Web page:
Open any Pinterest board or catalogue and you’re bound to be enchanted by images of spaces framed with black hardware and windows. Without a doubt, matte black is having its ‘moment’ in the world of interior design and architecture. Perhaps it shouldn’t be too surprising then to find that ‘all black everything’ carries quite the significant price-tag. Unfortunately for us, we were surprised…
It all started with the windows (and sliding doors). With the focal point of our house being the family room with sliding doors that would allow for seamless indoor-outdoor living, we reasoned that sexy, sleek black windows and doors would be the whip-cream to an already decadent design. We opted for windows from Marvin’s Integrity line (windows with a thinner profile and more blackened color than the widely popular Milgard Windows) which are unfortunately only black on the exterior. As such, we needed to paint the interior frames black - yet another cost to add to the docket…and then of course we needed cranks for the windows. If we wanted them in black we needed to pay the 50$ upgrade for each one. As consistency is key, we swallowed the cost…
From there the downward spiral came swiftly. As we had now opted for the more expensive and labour intensive black windows, we reasoned that we ought to spring for hardware that would emphasize this choice. We didn’t quite realize that this ‘spring’ would turn into such a substantial leap. While you might reason that spending a little more on one kitchen faucet or one bathroom fixture is not going to break the bank, a painful lesson that we seem to continuously seek out is that all those extra costs tally up with lighting speed.
Consider this: the exact same kitchen faucet from Brizo ( a reputable brand with arguably reasonable price-points) is 25% more expensive in matte black then it is in chrome… the same applies to bathroom faucets, drains and shower heads (or so says the multiple numbers crunched using my rusty math skills). Admittedly there are cheaper sources for blackened hardware - but knowing that faucets will be used everyday, it’s recommended to invest in quality products that will last and stand the test of time and greasy fingers. Plus, much of the “black” hardware sold for less is actually a brown or bronzed finish masquerading as black - tread carefully.
There’s also the question of supply. Unlike widely popular chrome options which seem to be never-ending, the number of matte black options are far more limited (unsurprisingly as it’s a relatively new trend). This naturally pushes up the price and unless you’re exceedingly lucky, chances are the ‘look’ you like is going to be hard to come by and thus, pricey.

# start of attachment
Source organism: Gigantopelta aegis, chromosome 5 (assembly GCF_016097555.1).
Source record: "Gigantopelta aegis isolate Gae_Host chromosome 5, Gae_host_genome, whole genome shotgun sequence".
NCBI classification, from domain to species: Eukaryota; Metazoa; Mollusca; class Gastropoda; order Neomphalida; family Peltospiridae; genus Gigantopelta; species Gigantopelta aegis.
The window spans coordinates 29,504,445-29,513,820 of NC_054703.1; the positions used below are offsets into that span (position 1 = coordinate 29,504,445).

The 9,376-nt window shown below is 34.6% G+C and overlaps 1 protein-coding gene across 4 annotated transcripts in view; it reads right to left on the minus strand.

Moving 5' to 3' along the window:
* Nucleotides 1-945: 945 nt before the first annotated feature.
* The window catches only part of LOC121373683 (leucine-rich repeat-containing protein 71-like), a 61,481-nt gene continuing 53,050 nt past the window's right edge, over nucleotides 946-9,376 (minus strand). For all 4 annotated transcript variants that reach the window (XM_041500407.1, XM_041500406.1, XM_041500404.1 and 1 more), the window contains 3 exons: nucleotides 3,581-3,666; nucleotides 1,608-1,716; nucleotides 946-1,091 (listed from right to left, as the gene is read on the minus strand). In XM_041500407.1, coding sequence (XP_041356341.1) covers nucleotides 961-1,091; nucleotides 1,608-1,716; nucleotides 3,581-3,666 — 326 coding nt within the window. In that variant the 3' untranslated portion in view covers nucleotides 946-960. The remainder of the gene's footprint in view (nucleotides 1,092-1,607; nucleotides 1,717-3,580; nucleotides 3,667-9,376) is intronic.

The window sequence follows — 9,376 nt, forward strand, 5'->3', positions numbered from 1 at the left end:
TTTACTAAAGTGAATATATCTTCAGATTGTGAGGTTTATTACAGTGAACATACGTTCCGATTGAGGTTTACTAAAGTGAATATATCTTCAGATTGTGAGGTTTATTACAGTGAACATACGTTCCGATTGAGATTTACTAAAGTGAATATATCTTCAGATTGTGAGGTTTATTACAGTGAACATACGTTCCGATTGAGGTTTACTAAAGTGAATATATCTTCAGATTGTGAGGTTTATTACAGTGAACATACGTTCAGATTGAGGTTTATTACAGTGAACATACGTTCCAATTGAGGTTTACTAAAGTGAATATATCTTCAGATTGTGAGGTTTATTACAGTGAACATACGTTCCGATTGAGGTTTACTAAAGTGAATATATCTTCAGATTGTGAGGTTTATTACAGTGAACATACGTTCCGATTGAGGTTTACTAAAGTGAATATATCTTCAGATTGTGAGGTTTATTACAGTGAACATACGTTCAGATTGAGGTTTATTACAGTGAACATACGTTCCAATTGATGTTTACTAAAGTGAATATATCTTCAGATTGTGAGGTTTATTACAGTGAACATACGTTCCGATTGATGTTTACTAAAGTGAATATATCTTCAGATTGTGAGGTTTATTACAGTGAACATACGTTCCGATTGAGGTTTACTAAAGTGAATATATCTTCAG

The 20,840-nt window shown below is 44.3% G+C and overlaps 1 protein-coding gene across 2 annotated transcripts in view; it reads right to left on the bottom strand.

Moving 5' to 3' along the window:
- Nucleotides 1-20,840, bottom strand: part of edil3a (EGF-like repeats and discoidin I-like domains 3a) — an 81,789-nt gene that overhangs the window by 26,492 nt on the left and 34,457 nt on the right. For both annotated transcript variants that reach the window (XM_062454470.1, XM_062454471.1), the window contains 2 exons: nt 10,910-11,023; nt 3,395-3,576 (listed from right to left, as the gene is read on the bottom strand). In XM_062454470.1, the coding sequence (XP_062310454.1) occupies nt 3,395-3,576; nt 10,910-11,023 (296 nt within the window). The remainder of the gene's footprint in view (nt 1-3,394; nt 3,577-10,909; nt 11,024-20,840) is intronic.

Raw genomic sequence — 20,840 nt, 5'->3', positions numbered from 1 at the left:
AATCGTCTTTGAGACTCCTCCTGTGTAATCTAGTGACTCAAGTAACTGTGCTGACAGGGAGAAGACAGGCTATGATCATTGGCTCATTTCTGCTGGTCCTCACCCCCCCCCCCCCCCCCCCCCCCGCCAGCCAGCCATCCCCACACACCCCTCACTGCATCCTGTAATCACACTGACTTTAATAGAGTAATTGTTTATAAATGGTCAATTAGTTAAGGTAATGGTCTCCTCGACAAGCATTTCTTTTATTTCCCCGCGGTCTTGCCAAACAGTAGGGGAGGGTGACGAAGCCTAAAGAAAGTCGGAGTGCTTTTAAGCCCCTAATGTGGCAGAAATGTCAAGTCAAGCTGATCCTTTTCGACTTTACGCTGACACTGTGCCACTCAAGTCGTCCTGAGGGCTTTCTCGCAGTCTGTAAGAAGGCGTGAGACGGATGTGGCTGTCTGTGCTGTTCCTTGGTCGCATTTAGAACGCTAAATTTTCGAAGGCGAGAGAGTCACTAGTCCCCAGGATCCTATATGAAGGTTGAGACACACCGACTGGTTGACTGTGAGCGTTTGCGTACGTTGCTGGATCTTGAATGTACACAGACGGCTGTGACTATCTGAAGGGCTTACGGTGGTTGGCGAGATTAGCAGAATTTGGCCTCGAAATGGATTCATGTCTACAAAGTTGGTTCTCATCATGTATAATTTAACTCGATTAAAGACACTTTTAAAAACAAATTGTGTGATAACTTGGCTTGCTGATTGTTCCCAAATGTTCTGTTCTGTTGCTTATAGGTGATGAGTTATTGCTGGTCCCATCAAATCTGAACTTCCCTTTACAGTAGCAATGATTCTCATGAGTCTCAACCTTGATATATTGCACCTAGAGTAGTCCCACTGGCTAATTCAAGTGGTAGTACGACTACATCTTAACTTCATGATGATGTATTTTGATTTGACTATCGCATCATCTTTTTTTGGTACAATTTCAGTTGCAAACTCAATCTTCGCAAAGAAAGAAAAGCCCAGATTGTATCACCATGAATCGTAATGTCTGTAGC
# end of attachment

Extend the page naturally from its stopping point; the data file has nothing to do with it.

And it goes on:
Undeterred, we forged ahead with our choice of black hardware. With our wonderfully OCD designer Nat who resolutely reiterates that “design is in the details” leading the charge, choosing a black faucet in one bathroom meant a total overhaul of them all. Chrome was banished from sight - shower heads, towel bars, toilet-holder, and even drains had to black (each bringing with them the significant percentage jump in price). Even our toilet flusher had to be upgraded from the chrome one that came free of charge with the toilet. At one point, we feared Nat’s zealous fervor would force us to return a bathtub on account of not being able to switch out the bathtub’s chrome logo. Luckily, the rest of us won that battle.
Considering that we ordered more than 40 blackened plumbing fixtures, the 25% price increase definitely tallied up. It’s sadly no surprise then that we exceeded our contractor’s plumbing fixture allowance by almost $3,000…. While this post isn’t intended to scare you away from matte black, it’s simply to share that choosing black hardware and windows isn’t just a question of bold design decisions, but also bold spending abilities.
And also to remind you that if you do make it to tour our beautiful house - please, make sure you take the time to enjoy the black flushers. Aren’t they something?